If you’re an aviator, aviation enthusiast, or are connected in any way with the aerospace community, then this should be of interest to you.
The Federal government is proposing a permanent ban on general aviation flying in the Washington, D.C. area. The crippling Air Defense Identification Zone (ADIZ) would cover approximately 3,000 square miles and set a precedent almost sure to be repeated in other Class B airspace around the country.
AOPA is encouraging pilots to comment on the proposal. As of right now, there have been more than 9,000 comments registered, and I couldn’t find a single one in support of the ADIZ. Indeed, I’ve never seen more than a couple hundred comments on any aviation docket. Even so, with 650,000 airmen certificate holders out there, the response has not been as strong as necessary.
If you’d like to see general aviation continue to exist, be sure to submit your own thoughts to the Feds.
You know, I just got back from the final aerobatic competition of the season here in California, and was reminded once again how precious our aviation system is. Two of the Sunrise team’s competitors came from 5,000 miles away just to fly with us. The reason? There is no such thing as aerobatics in Japan (or most of the rest of the world). It simply does not exist.
General aviation is almost entirely an American enterprise. It’s one of the things that makes us special, and it’d be a shame to see it disappear, to say nothing of the billions of dollars in economic activity which would go with it (the GA world is about the same size as the petroleum industry).
Anyway, the proposal is now at the NPRM stage. An NPRM is a Notice of Proposed Rulemaking. Basically the government is prohibited from enacting new laws without giving the public a chance to comment. Thanks to the wonders of the internet, you can do this online.
The comment period closes in 16 days, after which the FAA will read the comments and decide how to act.
Here’s what I wrote:
I am a professional, commercial multi-engine instrument rated pilot with more than 1600 logged hours. I am rated to fly land planes, sea planes, gliders, and more. I fly nearly 500 hours per year, mainly VFR flights around the Los Angeles basin. In addition, I’m an aircraft owner, CFI/CFII/MEI, and active aerobatic competitor on the southwest regional circuit.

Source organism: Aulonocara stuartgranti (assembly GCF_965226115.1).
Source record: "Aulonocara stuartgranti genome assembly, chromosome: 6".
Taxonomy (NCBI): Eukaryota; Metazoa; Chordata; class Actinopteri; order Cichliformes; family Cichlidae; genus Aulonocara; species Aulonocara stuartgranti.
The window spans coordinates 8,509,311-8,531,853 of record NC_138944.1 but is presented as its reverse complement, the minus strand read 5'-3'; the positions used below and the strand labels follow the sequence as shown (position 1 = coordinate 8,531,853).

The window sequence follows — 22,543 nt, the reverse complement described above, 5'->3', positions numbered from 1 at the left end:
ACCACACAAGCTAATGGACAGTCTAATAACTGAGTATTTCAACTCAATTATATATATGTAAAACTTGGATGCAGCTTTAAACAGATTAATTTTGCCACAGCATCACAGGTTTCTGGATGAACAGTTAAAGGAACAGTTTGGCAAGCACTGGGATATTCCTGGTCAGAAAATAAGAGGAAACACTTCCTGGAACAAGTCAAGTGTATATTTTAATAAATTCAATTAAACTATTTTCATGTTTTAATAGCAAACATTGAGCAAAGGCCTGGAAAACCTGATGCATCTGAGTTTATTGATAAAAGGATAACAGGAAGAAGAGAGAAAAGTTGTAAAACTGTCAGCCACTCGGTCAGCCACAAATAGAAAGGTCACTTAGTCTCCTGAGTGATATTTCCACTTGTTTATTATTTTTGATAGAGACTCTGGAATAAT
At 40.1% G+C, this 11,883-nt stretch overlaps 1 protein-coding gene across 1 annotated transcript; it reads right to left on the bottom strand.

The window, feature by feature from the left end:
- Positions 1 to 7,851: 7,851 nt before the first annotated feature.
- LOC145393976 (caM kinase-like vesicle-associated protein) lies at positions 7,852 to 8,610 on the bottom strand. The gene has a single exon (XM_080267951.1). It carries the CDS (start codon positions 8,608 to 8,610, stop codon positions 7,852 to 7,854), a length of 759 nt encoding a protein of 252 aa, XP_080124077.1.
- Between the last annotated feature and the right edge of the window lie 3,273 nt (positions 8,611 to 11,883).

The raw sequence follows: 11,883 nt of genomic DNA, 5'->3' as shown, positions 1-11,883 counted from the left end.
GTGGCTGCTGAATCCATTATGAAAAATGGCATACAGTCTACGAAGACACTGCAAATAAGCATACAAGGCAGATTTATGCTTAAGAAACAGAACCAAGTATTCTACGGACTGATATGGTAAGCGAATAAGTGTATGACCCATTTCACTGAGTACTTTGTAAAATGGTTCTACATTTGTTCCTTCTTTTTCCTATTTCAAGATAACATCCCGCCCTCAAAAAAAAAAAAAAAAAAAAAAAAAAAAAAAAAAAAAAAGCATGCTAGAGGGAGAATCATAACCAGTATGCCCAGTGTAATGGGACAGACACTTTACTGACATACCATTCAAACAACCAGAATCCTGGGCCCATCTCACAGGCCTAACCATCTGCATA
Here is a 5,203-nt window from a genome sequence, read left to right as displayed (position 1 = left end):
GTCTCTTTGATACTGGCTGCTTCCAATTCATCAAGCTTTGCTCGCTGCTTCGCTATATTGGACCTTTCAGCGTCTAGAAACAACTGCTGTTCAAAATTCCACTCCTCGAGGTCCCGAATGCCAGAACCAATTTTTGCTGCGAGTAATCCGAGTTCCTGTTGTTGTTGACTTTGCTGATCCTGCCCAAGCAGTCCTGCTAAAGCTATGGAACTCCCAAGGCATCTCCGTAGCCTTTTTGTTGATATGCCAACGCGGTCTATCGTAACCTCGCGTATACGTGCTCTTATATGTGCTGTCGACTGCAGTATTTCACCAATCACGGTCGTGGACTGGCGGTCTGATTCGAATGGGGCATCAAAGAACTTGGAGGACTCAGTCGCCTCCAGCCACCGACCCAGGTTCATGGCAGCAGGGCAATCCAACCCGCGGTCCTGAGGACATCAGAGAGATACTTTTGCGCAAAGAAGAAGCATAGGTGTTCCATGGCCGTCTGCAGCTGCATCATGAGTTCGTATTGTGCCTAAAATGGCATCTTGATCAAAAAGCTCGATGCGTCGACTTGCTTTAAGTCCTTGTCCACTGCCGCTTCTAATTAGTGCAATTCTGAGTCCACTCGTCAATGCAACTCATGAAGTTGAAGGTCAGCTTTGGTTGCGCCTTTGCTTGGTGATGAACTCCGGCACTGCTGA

To put it another way, my livlihood depends on general aviation VFR flying. It’s what I know, and what I love: teaching students to fly radial engine beasts, tailwheel aircraft, and precision aerobatics. I work for the largest aerobatic flight school in the world, one that has won more trophies and trained more pilots to a higher degree than any other. Without question, we are all under heavy pressure from escalating fuel prices, a tight insurance market, and growing regulatory burdens from the FAA.
To be blunt, the stakes are enormous. The world’s only viable general aviation system is at risk. This ADIZ proposal could not have come at a worse time, to say nothing of the fact that it has no redeeming characteristics. Indeed, it provides a false sense of security that achieves an unwanted end by making the skies less safe. Law abiding pilots are saddled with needless restrictions, while those who would do us harm are going to ignore the rules by definition.
The restrictions are needless because GA aircraft pose no threat. They are slow and light weight, meaning they carry very little kinetic energy. They carry little fuel and have limited payload and center of gravity envelopes. Less stealthy than a common car, far more difficult to operate, and infinitely more likely to be noticed as soon as the hangar door is broached.
Security comes from a tight knit GA community, not from fences and flight restrictions. We watch over each others aircraft, we know the sounds, sights, and N-numbers of aircraft using our local airports. We can spot a fraud farther away than anyone in the government, because our airports are “home” to us. We know our neighbors, their habits, their aircraft, and are more likely to investigate anything suspicious. THAT is security.
The Washington, D.C., ADIZ is unworkable. The burdens on controllers are far too high, the security benefits are a mirage, and it must NOT be made permanent. If the capital is to be protected, it should be done by limiting the airliners, not the GA aircraft. Airliners travel at nearly the speed of sound, carry huge fuel loads, and weigh hundreds of times more than a typical GA single engine airplane. If there is a terrorist threat from the skies, that is where it comes from.
There is nothing a terrorist can do with a general aviation aircraft that they cannot do cheaper, faster, easier, and with less chance of detection by using a car or truck. Terrorists want to create massive carnage, not break a few windows. GA is of no use for that.
No, the FAA must implement safer, more efficient and rational security procedures for the airspace in the Washington, D.C., area. Lighter aircraft, flying at slower speeds, should not be subject to the current ADIZ requirements for filing a flight plan, obtaining a unique transponder code and maintaining two-way communications with Air Traffic Control.
The proposed rule is also flawed because the evaluation of the economic and operational impacts on pilots and aviation businesses and an analysis of alternatives are insufficient. No general aviation aircraft has ever been used in a terrorist attack. And the government has determined that not a single ADIZ violation was terrorist-related.
In conclusion, this proposal has generated an unprecedented groundswell of criticism. No one armed with the facts supports it. If our government truly is of, by, and for the people, then hollow political “feel good” measures like this one must fall by the wayside.